Other examples of top tier management include M&C Saatchi Social Talent and Margaravine talent. Top tier influencer talent management do specialise in managing the careers of influencers and creators, which makes them of interest to this inquiry. However, they follow standard norms and practices within creative talent management industries, and do not offer any new or urgent concern in this regard.
Emerging Talent Management
On the other hand emerging talent management companies offer cause for concern, particularly related to the quality of the services they offer, and the fees that they charge. These organisations have otherwise been termed as influencer platforms in which talent management is often piecemeal, or even automated. Industry watchdog ‘Influencer Marketing Hub’ define influencer platforms as offering “influencer discovery, influencer marketplaces, ecommerce tools and product/gifting tools”.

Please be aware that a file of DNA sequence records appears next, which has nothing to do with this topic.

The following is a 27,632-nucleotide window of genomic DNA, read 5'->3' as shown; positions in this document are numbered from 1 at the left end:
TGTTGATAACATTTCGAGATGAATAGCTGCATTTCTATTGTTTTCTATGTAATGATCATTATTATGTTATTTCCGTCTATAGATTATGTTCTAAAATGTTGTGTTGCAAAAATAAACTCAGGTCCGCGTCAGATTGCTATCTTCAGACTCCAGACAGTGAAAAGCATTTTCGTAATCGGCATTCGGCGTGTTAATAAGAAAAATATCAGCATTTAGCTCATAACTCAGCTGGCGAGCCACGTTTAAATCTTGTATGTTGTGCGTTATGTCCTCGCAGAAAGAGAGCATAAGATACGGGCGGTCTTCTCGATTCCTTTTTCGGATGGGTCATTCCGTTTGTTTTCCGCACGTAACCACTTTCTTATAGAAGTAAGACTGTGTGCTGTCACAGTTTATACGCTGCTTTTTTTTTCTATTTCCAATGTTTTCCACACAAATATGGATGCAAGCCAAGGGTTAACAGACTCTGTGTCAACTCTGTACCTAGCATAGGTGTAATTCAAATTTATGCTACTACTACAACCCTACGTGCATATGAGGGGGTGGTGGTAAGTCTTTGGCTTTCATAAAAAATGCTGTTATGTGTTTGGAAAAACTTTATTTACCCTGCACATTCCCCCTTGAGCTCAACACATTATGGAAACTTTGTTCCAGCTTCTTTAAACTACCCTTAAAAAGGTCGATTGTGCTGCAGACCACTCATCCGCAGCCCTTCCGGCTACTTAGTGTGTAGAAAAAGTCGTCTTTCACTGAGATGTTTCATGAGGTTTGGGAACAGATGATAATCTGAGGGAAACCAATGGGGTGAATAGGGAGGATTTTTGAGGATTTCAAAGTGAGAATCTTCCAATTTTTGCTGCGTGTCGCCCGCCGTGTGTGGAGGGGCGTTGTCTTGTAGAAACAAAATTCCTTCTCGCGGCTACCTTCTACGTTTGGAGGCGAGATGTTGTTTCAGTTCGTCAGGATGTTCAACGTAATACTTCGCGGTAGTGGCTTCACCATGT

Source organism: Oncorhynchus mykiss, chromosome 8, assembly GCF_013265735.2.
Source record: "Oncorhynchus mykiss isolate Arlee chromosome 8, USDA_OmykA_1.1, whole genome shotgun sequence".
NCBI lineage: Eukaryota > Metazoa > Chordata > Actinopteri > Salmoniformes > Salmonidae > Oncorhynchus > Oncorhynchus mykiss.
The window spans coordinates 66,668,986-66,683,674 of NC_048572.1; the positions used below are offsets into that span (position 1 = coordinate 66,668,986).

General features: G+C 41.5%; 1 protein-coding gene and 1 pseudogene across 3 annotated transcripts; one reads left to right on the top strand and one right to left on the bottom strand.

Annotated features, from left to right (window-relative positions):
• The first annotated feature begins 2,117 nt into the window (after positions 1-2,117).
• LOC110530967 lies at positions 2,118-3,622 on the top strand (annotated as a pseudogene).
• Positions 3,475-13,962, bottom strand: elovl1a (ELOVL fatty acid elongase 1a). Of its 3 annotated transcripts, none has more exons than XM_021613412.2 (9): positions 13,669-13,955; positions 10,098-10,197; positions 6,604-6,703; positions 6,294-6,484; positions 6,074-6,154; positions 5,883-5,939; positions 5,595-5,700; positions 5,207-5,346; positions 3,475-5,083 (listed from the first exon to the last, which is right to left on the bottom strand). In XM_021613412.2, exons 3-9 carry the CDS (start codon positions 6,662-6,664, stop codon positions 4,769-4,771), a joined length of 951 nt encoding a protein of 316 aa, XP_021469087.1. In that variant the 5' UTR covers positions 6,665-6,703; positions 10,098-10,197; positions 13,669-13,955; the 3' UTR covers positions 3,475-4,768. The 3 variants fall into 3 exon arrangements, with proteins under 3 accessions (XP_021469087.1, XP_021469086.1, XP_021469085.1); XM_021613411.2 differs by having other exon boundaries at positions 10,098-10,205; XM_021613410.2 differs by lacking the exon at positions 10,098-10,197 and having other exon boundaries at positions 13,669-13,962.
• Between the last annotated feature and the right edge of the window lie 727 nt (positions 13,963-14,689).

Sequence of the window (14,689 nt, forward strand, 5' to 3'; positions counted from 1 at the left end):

Of this list, ‘influencer discovery services’ and ‘influencer marketplaces’ are examples of emerging talent management services (InfluencerMarketingHub, 2022). These talent management services mediate a two-sided market between brands and influencers, claiming fees from both sides. They often offer software which supports brands to identify suitable influencers and to help brands in managing and monitoring influencer campaigns. Influencers may be actively approached by influencer marketplaces, or will sign up to be promoted by the platform of their own accord.
Influencer Marketing Hub estimate that there are 18,900 influencer marketing services companies worldwide in 2021. The sheer volume of these influencer marketing platforms makes monitoring them very difficult. In their 2022 annual report Influencer Marketing Hub stated “we have written 50 reviews at Influencer Marketing Hub by the beginning of 2022 but have only just scraped the surface of the industry” (InfluencerMarketingHub, 2022).